Democrats ended the General Assembly session earlier this year having failed to achieve their campaign promises on criminal justice reform. Aside from decriminalizing marijuana, the rest of the agenda was a bust. Mandatory minimum sentences remain on the books. People convicted of marijuana possession are still unable to expunge their records. Commonwealth’s attorney's still can’t set aside prosecutions for defendants who deserve a second chance.
When the General Assembly session ended in March, advocates were disappointed and Democrats were pointing fingers. Senate Democrats blamed House Democrats for dragging their feet. Progressive lawmakers blamed conservative prosecutors for using their association to block reform.
“Not every social ill should be a crime. Not every crime should result in punishment that involves incarceration, and not every punishment should be so long and so onerous that it leaves no room for rehabilitation.”
—Arlington Commonwealth’s Attorney Parisa Dehghani-Tafti
“We found ourselves at loggerheads with the Virginia Association of Commonwealth's Attorneys,” said state Sen. Scott Surovell (D-36). “As we proposed some of these new ideas we found some support from some new people who were elected.”
Enter the Progressive Prosecutors for Justice, the newly created group that includes Commonwealth’s Attorneys from Alexandria, Arlington and Fairfax as well as eight other jurisdictions. As lawmakers prepare to return to Richmond for a special session on criminal justice reform, this group of likeminded prosecutors will be pushing for a package of bills that does not have the backing of the Virginia Association of Commonwealth’s Attorneys.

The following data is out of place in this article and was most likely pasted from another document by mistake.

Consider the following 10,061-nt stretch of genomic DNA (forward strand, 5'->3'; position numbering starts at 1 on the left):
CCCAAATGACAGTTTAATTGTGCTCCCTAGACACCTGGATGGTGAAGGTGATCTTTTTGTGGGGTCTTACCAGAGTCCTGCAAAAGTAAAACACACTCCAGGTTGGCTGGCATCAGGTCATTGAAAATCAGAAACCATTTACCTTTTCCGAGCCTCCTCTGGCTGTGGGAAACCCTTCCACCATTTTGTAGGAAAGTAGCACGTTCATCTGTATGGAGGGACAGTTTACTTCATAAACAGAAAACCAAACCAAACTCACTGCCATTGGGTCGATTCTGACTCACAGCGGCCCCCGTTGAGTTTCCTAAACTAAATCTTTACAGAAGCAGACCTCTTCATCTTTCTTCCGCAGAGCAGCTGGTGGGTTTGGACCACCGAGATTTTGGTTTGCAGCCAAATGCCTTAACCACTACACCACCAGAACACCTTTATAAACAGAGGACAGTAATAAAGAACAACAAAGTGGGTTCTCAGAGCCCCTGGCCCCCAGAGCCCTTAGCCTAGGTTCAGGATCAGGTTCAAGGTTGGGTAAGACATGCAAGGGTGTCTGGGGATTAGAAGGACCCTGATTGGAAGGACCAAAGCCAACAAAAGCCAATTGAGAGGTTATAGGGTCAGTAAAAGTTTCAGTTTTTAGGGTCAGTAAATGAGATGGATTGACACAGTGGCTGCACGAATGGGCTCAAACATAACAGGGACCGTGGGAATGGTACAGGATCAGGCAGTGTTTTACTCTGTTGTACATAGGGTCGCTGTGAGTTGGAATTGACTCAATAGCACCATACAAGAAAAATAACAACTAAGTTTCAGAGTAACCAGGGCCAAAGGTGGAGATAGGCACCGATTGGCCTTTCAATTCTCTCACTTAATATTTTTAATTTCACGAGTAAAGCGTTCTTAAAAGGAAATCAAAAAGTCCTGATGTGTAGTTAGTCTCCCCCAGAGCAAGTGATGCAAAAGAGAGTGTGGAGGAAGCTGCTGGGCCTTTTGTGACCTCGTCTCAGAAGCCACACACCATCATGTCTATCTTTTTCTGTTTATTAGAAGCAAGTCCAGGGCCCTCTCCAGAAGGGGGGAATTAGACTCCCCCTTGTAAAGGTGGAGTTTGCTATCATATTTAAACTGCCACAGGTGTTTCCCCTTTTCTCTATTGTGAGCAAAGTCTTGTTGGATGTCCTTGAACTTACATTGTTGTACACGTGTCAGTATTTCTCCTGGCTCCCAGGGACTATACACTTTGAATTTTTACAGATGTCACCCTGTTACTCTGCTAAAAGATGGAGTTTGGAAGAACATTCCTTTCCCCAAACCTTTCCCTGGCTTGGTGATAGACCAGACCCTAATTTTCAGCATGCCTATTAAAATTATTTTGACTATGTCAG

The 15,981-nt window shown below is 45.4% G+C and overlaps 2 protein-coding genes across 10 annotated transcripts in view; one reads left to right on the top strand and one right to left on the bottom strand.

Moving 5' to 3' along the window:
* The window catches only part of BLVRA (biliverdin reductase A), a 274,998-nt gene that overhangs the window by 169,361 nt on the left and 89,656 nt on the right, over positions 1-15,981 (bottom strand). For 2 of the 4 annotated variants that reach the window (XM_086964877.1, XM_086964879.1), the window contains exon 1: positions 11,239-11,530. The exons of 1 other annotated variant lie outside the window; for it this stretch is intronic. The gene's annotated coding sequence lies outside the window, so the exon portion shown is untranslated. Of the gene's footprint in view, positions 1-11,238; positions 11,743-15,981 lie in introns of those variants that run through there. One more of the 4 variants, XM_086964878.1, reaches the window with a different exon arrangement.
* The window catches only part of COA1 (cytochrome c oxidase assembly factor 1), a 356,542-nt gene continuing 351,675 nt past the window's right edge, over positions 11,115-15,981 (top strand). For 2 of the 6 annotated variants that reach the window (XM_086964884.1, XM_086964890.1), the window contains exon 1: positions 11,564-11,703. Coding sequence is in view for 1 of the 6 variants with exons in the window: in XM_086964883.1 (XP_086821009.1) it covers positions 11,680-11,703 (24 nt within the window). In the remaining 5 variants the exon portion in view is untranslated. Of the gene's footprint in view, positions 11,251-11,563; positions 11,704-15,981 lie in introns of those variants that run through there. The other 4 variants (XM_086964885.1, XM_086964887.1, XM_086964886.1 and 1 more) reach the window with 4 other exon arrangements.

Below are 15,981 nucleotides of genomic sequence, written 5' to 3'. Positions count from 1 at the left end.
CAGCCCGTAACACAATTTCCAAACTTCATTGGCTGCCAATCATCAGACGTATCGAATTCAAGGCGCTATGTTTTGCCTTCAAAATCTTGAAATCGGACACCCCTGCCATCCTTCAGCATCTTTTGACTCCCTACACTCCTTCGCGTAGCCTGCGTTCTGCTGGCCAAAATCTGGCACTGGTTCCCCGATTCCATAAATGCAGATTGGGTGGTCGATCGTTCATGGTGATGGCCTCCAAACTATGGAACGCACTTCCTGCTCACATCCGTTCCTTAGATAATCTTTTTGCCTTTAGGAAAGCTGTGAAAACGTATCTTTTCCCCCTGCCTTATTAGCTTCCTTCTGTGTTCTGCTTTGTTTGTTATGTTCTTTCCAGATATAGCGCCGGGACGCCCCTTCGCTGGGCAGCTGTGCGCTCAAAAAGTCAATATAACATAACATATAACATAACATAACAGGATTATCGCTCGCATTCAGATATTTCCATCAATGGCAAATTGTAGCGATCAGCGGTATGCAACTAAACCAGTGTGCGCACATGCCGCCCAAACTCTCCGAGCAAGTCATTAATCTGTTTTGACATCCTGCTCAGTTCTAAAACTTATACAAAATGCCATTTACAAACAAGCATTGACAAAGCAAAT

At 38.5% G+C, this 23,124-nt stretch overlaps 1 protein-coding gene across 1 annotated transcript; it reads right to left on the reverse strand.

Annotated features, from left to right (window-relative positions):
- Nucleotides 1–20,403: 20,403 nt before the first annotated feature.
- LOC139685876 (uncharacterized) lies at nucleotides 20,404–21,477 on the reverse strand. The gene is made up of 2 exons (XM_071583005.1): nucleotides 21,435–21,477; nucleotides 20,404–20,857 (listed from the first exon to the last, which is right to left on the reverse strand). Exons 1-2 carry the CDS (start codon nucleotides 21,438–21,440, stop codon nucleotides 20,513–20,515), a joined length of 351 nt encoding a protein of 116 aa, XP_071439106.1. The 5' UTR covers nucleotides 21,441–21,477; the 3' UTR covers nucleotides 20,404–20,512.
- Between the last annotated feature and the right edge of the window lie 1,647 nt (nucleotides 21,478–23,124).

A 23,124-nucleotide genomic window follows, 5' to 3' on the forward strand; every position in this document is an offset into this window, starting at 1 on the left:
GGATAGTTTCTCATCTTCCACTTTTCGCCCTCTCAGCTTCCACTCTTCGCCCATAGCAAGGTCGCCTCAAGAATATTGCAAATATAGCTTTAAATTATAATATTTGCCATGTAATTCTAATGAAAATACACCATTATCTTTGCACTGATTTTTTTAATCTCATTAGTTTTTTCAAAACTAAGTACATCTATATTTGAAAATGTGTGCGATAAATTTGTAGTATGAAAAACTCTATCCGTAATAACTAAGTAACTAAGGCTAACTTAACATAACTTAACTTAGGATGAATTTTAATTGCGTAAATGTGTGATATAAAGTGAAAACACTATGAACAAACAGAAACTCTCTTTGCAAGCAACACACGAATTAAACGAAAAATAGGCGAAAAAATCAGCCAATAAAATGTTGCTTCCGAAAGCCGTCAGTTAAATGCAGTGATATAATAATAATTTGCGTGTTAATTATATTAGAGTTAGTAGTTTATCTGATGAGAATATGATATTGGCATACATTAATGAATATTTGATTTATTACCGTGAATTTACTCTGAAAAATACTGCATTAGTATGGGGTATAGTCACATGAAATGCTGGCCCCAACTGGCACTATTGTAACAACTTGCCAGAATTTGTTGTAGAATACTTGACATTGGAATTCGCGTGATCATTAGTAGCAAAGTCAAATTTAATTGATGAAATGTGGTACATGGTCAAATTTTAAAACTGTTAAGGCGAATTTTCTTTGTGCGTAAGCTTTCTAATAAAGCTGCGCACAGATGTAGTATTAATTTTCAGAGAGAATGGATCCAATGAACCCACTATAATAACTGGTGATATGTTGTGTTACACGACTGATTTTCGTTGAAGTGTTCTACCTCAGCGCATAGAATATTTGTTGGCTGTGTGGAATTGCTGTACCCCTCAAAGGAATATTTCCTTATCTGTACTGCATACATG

“I think they realized that 11 likeminded people can come to a decision a lot quicker and more in line with their thinking than 120 individual elected people,” said Fluvanna Commonwealth's Attorney Jeff Haislip, president of the Virginia Association of Commonwealth’s Attorneys. "I don’t think it’s a sleight at VACA. I think they have a like mind on these issues, and they want to make sure they’re heard.”
CLEARING THE RECORD of old criminal charges was one of the issues that caused friction between Senate Democrats and House Democrats. Some of the cases were easy, like expunging the record of misdemeanor drug convictions. Others proved more challenging, like proving that someone was a victim of sex trafficking in an effort to expunge the record. Ultimately, lawmakers decided to study the issue more and left town without taking action. Now it’s at the top of the agenda for the Progressive Prosecutors for Justice.
“You could still have a situation in which there is still some record maintained somewhere by the courts,” said Alexandria Commonwealth’s Attorney Bryan Porter. “But their public criminal record would be expunged or sealed so they don’t have barriers to education, barriers to employment or barriers to housing.”
House and Senate Democrats remain divided on how to approach the issue. House Democrats are focused on a system of automatic expungements for certain crimes, preventing defendants from jumping through a series of hoops to clear their record after five years. Senate Democrats want to make sure judges are able to exercise discretion, potentially preventing sex offenders from having their records unnecessarily cleared. With the special session only a few weeks away, Democrats remained divided on the best solution.
“I wouldn’t want the perfect solution to be the enemy of the good,” said Porter. “If we can find a way to allow people who have faithfully discharged whatever sentence they have received for an offense and have become contributing members of society, it seems to me there ought be a way for them to have their records officially cleared.”